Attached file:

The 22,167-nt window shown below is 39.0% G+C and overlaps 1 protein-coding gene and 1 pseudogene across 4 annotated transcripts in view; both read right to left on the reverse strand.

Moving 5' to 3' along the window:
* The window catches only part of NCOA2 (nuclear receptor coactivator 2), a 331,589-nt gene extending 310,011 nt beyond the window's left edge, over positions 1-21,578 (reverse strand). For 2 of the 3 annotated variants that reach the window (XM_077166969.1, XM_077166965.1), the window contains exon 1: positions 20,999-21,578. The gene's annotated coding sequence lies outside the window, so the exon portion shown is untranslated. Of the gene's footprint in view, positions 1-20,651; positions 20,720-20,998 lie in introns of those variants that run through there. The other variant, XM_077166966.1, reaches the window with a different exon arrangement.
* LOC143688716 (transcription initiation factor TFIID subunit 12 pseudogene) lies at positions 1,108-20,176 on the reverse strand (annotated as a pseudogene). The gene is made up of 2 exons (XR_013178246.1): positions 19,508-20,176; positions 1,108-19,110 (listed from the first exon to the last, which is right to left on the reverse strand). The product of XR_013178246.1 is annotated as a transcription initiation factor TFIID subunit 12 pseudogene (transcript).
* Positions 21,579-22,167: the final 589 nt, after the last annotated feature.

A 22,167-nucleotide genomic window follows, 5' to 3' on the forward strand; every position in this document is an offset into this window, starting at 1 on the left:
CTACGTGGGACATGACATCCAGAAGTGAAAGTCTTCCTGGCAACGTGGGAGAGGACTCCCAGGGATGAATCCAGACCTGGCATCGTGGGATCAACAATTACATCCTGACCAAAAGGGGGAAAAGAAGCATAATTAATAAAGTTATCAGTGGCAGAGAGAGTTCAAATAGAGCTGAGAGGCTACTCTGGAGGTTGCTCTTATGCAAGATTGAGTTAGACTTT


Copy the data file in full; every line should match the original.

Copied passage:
The 22,167-nt window shown below is 39.0% G+C and overlaps 1 protein-coding gene and 1 pseudogene across 4 annotated transcripts in view; both read right to left on the reverse strand.

Moving 5' to 3' along the window:
* The window catches only part of NCOA2 (nuclear receptor coactivator 2), a 331,589-nt gene extending 310,011 nt beyond the window's left edge, over positions 1-21,578 (reverse strand). For 2 of the 3 annotated variants that reach the window (XM_077166969.1, XM_077166965.1), the window contains exon 1: positions 20,999-21,578. The gene's annotated coding sequence lies outside the window, so the exon portion shown is untranslated. Of the gene's footprint in view, positions 1-20,651; positions 20,720-20,998 lie in introns of those variants that run through there. The other variant, XM_077166966.1, reaches the window with a different exon arrangement.
* LOC143688716 (transcription initiation factor TFIID subunit 12 pseudogene) lies at positions 1,108-20,176 on the reverse strand (annotated as a pseudogene). The gene is made up of 2 exons (XR_013178246.1): positions 19,508-20,176; positions 1,108-19,110 (listed from the first exon to the last, which is right to left on the reverse strand). The product of XR_013178246.1 is annotated as a transcription initiation factor TFIID subunit 12 pseudogene (transcript).
* Positions 21,579-22,167: the final 589 nt, after the last annotated feature.

A 22,167-nucleotide genomic window follows, 5' to 3' on the forward strand; every position in this document is an offset into this window, starting at 1 on the left:
CTACGTGGGACATGACATCCAGAAGTGAAAGTCTTCCTGGCAACGTGGGAGAGGACTCCCAGGGATGAATCCAGACCTGGCATCGTGGGATCAACAATTACATCCTGACCAAAAGGGGGAAAAGAAGCATAATTAATAAAGTTATCAGTGGCAGAGAGAGTTCAAATAGAGCTGAGAGGCTACTCTGGAGGTTGCTCTTATGCAAGATTGAGTTAGACTTT